The Coast News Group
San Diego Community Power, a community choice energy program, started offering services April 1 in Encinitas.
San Diego Community Power, a community choice energy program, started offering services April 1 in Encinitas. Courtesy photo

San Diego Community Power continues service rollout in Encinitas

REGION — The city of Encinitas is the latest municipality to make the switch to community choice energy as part of San Diego Community Power’s ongoing service rollout across San Diego County.

San Diego Community Power, which includes the cities of San Diego, Encinitas, La Mesa, Chula Vista and Imperial Beach, began its service in February and will continue to expand its services to member municipalities over the next two months. The fledgling energy provider officially launched service on April 1 to Encinitas.

Municipal aggregation bills itself as an overall cheaper option to San Diego Gas & Electric while delivering more clean and green energy to ratepayers, although some energy experts and critics disagree with these claims.

“In total, it was about 700,000 customers that would have to come over,” Bill Carnahan, interim CEO of San Diego Community Power, said of the staggered rollouts. “With the sheer volume, there was no need to overwhelm the system. We started with the smallest and went up to the largest.”

San Diego Community Power launched its commercial and industrial service last year and will bring on the County of San Diego and National City next year, Carnahan said. Once those municipalities come on board, San Diego Community Power will be the second-largest community choice aggregation in the state with more than 800,000 customers, Carnahan said.

San Diego Community Power offers two tiers — “Power On,” which is the default tier providing 50% renewable plus 5% greenhouse gas-free electricity, and “Power100,” which is billed as 100% renewable and 100% carbon-free.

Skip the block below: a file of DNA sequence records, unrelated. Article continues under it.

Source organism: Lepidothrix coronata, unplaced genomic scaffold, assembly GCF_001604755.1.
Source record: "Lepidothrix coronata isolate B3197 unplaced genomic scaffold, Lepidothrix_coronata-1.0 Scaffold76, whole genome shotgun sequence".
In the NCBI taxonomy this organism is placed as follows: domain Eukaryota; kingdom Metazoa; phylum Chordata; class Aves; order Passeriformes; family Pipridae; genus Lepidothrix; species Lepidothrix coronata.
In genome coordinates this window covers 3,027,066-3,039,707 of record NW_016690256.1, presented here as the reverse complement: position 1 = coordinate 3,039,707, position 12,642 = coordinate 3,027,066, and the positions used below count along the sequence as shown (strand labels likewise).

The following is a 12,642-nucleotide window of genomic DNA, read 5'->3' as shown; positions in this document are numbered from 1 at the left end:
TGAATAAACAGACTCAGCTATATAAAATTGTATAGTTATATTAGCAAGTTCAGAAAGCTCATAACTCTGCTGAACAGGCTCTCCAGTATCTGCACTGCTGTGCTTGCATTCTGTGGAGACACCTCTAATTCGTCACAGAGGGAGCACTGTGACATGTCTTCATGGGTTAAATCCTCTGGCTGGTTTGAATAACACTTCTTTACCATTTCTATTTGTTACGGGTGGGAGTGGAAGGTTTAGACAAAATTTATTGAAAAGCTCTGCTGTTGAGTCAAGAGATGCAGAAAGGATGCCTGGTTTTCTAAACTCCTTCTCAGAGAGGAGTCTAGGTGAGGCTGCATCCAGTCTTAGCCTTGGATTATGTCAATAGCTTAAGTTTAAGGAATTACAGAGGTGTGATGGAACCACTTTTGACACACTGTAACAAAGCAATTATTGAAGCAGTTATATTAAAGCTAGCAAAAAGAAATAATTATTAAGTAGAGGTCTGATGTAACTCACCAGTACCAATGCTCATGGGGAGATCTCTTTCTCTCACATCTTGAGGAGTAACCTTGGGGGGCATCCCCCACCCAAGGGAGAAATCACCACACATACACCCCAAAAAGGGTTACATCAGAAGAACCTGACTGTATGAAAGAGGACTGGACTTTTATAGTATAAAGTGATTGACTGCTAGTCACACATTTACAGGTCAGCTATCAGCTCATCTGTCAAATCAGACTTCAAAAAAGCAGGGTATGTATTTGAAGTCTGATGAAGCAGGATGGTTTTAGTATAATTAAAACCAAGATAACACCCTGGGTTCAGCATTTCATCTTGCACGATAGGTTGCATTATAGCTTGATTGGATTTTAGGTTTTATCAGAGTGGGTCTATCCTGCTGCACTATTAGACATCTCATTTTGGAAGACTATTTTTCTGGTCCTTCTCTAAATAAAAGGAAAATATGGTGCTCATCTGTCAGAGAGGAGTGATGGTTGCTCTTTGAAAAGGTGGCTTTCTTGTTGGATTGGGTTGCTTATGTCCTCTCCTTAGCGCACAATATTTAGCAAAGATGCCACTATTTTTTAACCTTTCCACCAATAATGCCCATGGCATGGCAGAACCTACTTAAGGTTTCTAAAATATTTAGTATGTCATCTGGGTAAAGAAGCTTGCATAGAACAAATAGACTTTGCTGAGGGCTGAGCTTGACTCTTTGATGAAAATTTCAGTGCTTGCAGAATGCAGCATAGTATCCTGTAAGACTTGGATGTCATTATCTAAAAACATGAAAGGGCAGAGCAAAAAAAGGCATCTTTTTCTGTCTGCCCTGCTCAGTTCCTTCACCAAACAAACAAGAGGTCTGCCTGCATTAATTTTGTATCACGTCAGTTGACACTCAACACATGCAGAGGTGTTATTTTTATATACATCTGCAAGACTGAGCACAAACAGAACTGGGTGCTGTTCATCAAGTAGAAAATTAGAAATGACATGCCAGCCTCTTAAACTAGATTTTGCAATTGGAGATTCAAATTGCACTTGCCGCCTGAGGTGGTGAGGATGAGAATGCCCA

Carnahan said residents will save between 1% to 1.5% on their bill compared to SDG&E, although deliver more renewable energy than SDG&E through their two product offerings.

“We are cognizant of the fact that we need to be rate competitive,” Carnahan said. “Our goal is to be at or below SDG&E. Quite frankly, rates are a bit of a moving target. Our goal is to have a rate adjustment one time per year, where they may have two or three.”

San Diego Community Power also has several contracts with SDG&E, its parent company Sempra and Royal Dutch Shell. Also, many of its renewable contracts for wind, geothermal and solar facilities are in California, the Pacific Northwest, Canada and Mexicali, Mexico.

Additionally, San Diego Community Power and Clean Energy Alliance also sell power as allowed through several of their contracts.

Regardless, Carnahan said the 10-year goal is to be at 100% renewable energy for all the energy provider’s customers.

Encinitas residents will be placed in the default 100% renewable tier unless customers request to opt-down or opt-out of San Diego Community Power. However, bills will still come from SDG&E, as negotiated between the parties.

As far as retention, Carnahan said the rate is higher than the state average with all four cities at 96% or more. However, Carnahan said trends show more residential customers tend to opt out than businesses.

San Diego Community Power reported a deficit of $14 million as its final net position for the Fiscal Year 2021 and increased its credit line with New River Bank by $15 million from $35 million to $50 million. However, the Dec. 2021 amended budget, which includes residential service, shows a surplus of $36.8 million 9not including another $21.8 million borrowed from New River Bank.